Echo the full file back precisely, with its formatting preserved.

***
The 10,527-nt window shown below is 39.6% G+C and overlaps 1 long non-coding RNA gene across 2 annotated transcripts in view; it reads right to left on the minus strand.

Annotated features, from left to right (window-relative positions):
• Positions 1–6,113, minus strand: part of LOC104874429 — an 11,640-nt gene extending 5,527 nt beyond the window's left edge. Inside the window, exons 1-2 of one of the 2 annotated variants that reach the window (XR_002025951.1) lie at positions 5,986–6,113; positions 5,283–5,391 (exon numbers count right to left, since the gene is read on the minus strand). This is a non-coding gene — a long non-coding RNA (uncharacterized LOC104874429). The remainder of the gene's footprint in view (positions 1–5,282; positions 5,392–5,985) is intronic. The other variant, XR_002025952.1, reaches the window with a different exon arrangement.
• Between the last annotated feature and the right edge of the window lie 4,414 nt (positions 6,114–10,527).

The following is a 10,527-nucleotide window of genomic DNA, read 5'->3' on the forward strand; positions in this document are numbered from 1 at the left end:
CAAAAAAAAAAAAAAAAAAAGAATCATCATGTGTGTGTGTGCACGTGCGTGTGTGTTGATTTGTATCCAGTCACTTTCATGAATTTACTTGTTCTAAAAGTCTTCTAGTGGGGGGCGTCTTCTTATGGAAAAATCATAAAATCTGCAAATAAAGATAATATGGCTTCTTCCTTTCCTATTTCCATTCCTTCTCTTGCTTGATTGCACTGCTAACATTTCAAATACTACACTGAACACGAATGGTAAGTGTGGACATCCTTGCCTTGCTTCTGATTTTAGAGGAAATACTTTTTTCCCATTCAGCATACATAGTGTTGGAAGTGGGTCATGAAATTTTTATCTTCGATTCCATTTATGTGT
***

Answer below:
The 10,527-nt window shown below is 39.6% G+C and overlaps 1 long non-coding RNA gene across 2 annotated transcripts in view; it reads right to left on the minus strand.

Annotated features, from left to right (window-relative positions):
• Positions 1–6,113, minus strand: part of LOC104874429 — an 11,640-nt gene extending 5,527 nt beyond the window's left edge. Inside the window, exons 1-2 of one of the 2 annotated variants that reach the window (XR_002025951.1) lie at positions 5,986–6,113; positions 5,283–5,391 (exon numbers count right to left, since the gene is read on the minus strand). This is a non-coding gene — a long non-coding RNA (uncharacterized LOC104874429). The remainder of the gene's footprint in view (positions 1–5,282; positions 5,392–5,985) is intronic. The other variant, XR_002025952.1, reaches the window with a different exon arrangement.
• Between the last annotated feature and the right edge of the window lie 4,414 nt (positions 6,114–10,527).

The following is a 10,527-nucleotide window of genomic DNA, read 5'->3' on the forward strand; positions in this document are numbered from 1 at the left end:
CAAAAAAAAAAAAAAAAAAAGAATCATCATGTGTGTGTGTGCACGTGCGTGTGTGTTGATTTGTATCCAGTCACTTTCATGAATTTACTTGTTCTAAAAGTCTTCTAGTGGGGGGCGTCTTCTTATGGAAAAATCATAAAATCTGCAAATAAAGATAATATGGCTTCTTCCTTTCCTATTTCCATTCCTTCTCTTGCTTGATTGCACTGCTAACATTTCAAATACTACACTGAACACGAATGGTAAGTGTGGACATCCTTGCCTTGCTTCTGATTTTAGAGGAAATACTTTTTTCCCATTCAGCATACATAGTGTTGGAAGTGGGTCATGAAATTTTTATCTTCGATTCCATTTATGTGT